A Wallace and Gromit-style machine takes care of the pancake-making process from the moment a hen lays her egg.
Named The Pancake-omatic, the cracking contraption waits for the hen to lay her egg to set in motion a chain of events that produces the perfect pancake.
As the light turns from red to green, the hen - who happily sits on a golden throne - lays the egg. The egg rolls down a ramp and pushes aside a wooden spoon which winds up a gramophone.
The egg is transported by the spinning record then cracked into a bowl already containing other pancake ingredients. The bowl moves via a conveyer belt toward a whisk.
Once mixed the batter is dribbled onto a hot frying pan. The pancake is cooked for thirty seconds before it is flipped with deadly precision onto a plate.
The machine took a four-person team 200 hours to construct out of household objects and a further 100 hours to test.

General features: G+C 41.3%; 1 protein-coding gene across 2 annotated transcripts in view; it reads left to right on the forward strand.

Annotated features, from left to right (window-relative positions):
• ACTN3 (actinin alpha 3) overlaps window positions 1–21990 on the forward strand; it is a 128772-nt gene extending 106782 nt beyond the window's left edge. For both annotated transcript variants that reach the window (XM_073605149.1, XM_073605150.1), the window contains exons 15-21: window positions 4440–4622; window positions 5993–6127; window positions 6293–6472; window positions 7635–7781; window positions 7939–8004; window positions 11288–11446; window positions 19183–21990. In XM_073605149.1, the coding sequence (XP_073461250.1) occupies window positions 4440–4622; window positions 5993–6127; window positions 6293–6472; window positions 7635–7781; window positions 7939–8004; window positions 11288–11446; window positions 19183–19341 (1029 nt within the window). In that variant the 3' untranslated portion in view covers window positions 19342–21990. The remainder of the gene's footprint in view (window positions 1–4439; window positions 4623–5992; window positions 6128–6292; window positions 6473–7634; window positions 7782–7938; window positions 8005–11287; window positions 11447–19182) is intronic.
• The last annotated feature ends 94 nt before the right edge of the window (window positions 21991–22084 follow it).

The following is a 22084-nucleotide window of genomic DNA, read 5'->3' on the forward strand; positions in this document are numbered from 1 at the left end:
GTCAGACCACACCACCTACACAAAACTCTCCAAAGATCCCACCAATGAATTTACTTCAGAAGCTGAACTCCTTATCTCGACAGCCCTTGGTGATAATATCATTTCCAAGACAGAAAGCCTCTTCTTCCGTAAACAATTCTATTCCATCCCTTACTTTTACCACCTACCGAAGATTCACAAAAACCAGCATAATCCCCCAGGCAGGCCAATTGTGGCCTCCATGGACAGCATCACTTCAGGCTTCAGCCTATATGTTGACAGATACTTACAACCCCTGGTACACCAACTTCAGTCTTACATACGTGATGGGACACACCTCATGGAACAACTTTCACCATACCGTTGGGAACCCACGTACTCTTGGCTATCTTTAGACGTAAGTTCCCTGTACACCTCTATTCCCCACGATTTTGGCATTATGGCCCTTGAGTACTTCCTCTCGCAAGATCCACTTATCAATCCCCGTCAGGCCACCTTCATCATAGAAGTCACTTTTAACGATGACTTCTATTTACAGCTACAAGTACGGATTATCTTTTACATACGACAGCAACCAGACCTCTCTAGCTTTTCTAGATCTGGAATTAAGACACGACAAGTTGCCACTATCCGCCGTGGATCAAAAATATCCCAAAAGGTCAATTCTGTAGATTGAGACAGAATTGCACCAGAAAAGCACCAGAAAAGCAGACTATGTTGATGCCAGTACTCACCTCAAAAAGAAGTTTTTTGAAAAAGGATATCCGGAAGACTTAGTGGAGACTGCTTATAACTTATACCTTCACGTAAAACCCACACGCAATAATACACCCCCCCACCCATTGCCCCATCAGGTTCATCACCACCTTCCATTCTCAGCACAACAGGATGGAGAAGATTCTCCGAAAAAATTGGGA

The invention comes just in time for Shrove Tuesday, which falls on February 12 this year.
The contraption will be displayed at the Design Museum from the end of the month.
Design engineer Dermot Doyle, of Helix design production, said: "It's no mean feat to create a machine that will break an egg let alone flip a pancake so this project has been a really exciting challenge for the team. We hope we've cracked it and our machine encourages others to make their very own egg-inspired inventions."
Claire Jappy, brand manager at the "happy egg co." - the company that commissioned the project - added: "Pancake Day is a much-loved tradition so we wanted to do something that would celebrate this annual festivity - and champion the role our hens play in making pancakes. Hen happiness is at the heart of everything we do - because happy hens lay tasty eggs - so our contraption is the ultimate for pancake lovers wanting to enjoy a truly fresh pancake."